Thursday, November 09, 2006

Par Lagerkvist, "The Dwarf"

Dwarves are too often made out to be figures of amusement. Either wise beyond their years or brimming with slapstick humor, Hollywood has a tradition of lampooning them. For every happy-go-lucky dwarf that exists in reality, there must be another that is cynical and mean. Par Lagerkvist went a long way to balance the representational possibilities of dwarfdom. His classic allegorical novel, "The Dwarf" (1945), tells the story of a singularly evil man.

Piccoline is the servant of an unnamed Italian prince. His primary duties include being his master's sidekick, acting as a courier, and filling the wine glasses. But this dwarf gets up to all sorts of additional mayhem as well. He killed his last dwarven roommate with his own hands, and has little reservations about killing again. His hatred for "normal" humanity is virtually unending. He wants nothing of love, sex or friendship. He is capable of describing complete horror, without feeling an inkling of compassion. He revels in war-making, plagues, condemnation, and treachery. As one character succinctly points out, he is the "scourge of God".

The only semblance of loyalty Piccoline exhibits is to his master. When called upon, he is willing to go to any length to gain an advantage. In one instance, he secretly poisons the prince's enemies at a feast held ostensibly as a peace offering. But he gets overzealous and eliminates one of his countrymen as well... with the disingenuous justification that it was his master's secret desire for him to do so. He excoriates the Princess to the point that she seeks an impossible redemption, and won't let up until she withers and dies, consumed by her own guilt. He involves himself in the love affair of the Prince's daughter... and his interference leads to more tragedy.

All of the action is told through the words of the dwarf's journal. Piccoline relates his philosophy and speaks of his origins. He views himself to be a member of an ancient race. In his view, dwarves are born old and live their lives with an ancient wisdom. They are not capable of love... nor are they capable of reproducing themselves. Lagerkvist has his character stating that dwarves are inherently sterile, and can thus only spring from humans of ordinary stature. This seems to be a fortunate condition... otherwise ill-intentioned rulers would spawn a mob of these evil creatures to unleash upon their opponents. They would do so at their own peril, because dwarves like Piccoline (or Dick Cheney) simply cannot be controlled.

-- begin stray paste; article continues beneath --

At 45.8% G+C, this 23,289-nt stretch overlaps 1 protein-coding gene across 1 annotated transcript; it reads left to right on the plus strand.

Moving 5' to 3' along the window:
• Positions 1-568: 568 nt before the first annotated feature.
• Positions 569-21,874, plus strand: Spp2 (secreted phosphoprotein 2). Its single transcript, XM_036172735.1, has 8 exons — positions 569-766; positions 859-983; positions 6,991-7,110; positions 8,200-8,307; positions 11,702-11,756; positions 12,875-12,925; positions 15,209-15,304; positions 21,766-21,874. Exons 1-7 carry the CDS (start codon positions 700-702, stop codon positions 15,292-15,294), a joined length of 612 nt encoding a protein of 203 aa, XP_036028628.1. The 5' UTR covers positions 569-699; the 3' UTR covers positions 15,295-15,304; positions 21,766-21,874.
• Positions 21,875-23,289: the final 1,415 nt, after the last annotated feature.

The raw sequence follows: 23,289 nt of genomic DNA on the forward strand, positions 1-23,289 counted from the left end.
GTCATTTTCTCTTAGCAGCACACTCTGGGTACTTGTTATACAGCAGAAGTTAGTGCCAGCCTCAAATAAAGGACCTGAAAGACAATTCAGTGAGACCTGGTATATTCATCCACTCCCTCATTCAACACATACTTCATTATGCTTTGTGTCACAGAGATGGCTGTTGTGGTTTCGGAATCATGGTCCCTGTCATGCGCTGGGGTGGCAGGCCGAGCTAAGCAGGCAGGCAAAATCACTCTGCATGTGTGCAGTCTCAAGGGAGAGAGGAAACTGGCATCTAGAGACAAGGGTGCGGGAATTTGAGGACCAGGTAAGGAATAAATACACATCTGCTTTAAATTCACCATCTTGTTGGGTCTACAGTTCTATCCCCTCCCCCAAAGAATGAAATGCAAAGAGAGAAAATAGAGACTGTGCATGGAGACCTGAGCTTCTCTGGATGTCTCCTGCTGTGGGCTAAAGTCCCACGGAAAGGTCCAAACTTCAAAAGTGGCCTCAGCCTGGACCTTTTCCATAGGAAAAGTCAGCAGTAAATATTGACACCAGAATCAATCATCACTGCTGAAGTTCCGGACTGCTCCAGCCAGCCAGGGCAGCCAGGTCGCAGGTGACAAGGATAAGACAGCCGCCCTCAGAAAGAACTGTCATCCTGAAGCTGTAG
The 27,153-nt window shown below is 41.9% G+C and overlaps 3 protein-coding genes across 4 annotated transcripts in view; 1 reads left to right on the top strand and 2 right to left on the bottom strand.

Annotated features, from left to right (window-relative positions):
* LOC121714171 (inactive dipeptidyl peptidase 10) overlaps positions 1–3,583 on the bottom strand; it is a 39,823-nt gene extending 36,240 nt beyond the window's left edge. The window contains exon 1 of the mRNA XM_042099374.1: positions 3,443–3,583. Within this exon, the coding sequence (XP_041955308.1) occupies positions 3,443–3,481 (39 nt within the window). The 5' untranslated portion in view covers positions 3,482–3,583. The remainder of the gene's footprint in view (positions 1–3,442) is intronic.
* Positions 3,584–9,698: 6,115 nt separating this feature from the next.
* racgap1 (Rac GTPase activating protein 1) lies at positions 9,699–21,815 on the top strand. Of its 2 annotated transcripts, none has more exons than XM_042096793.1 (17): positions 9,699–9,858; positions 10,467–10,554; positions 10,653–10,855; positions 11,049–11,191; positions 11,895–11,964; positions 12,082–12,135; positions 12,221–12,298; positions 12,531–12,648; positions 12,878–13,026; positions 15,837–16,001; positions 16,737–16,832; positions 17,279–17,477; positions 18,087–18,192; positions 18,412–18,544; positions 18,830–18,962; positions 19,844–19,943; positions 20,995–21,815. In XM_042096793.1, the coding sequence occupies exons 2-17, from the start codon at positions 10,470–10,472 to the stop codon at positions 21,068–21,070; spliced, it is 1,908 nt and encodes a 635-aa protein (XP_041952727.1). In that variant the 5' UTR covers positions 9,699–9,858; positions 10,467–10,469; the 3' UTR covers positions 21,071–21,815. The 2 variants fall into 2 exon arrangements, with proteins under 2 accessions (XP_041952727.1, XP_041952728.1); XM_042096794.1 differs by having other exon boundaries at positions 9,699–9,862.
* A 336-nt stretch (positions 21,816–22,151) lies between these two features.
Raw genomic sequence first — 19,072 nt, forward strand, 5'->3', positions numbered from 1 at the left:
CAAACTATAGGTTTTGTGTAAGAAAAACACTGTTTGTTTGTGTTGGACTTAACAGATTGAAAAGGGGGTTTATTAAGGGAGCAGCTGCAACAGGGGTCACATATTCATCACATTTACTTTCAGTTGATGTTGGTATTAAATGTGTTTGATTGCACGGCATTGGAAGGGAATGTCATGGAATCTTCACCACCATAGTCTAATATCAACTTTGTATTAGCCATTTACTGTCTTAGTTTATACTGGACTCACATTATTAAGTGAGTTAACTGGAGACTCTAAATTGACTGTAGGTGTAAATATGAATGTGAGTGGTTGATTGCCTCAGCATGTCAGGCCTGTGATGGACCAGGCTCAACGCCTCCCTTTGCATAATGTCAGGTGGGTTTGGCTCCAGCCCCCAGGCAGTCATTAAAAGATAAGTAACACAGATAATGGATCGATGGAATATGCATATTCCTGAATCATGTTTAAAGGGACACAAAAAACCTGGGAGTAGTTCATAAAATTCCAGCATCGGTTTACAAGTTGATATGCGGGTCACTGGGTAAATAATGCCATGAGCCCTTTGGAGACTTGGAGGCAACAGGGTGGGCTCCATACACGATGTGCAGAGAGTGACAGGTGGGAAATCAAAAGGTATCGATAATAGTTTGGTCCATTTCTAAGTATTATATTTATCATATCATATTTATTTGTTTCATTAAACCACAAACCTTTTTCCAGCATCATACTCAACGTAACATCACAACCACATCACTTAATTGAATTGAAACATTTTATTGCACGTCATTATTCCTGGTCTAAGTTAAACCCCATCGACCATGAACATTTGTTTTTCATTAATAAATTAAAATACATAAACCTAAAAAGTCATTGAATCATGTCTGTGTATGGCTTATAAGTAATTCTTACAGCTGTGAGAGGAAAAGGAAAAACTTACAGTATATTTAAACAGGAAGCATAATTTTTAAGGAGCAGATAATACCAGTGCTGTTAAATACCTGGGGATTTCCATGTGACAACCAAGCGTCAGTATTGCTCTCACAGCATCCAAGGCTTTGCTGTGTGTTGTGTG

At the end of the book the dwarf is imprisoned in the dungeon of the palace, where he can do little harm. The Prince has learned the extent of damage that the dwarf is capable of causing. There is too much danger from the unintended consequences of allowing his freedom. Yet the dwarf remains unrepentant and looks forward to being released in the future, when the ruler once again has need of him.


Anonymous handler said...

i read the dwarf about 10 years ago. quite the little mischief-maker, no? as a character he embodies greed, hatred and jelousy- evil. but he is a sad character too. lagerkvist's take on humanity? a little bit in everyone? (no pun intended) thinking back on this book brought to mind a book read in the last year; peter suskind's perfume. search it out (unless i gave you my copy) it too has an ugly, hated character as it's narrator.

9:33 AM  
Blogger Merge Divide said...


Thanks for taking a moment to post your thoughts.

I guess technically I would agree that the dwarf is a "sad character". I do think however that it is easier to have compassion for him due to the fact that he is a fictional character. There are people like him in politics today, and I feel that they are beyond redemption- and thus not entitled to compassion of any sort.

I read "Perfume" at the end of 2003, and I remember very little about it other than the fact that I found it worthwhile. It was a recommendation from a friend. (perhaps you?) I do remember returning it.

3:50 PM  

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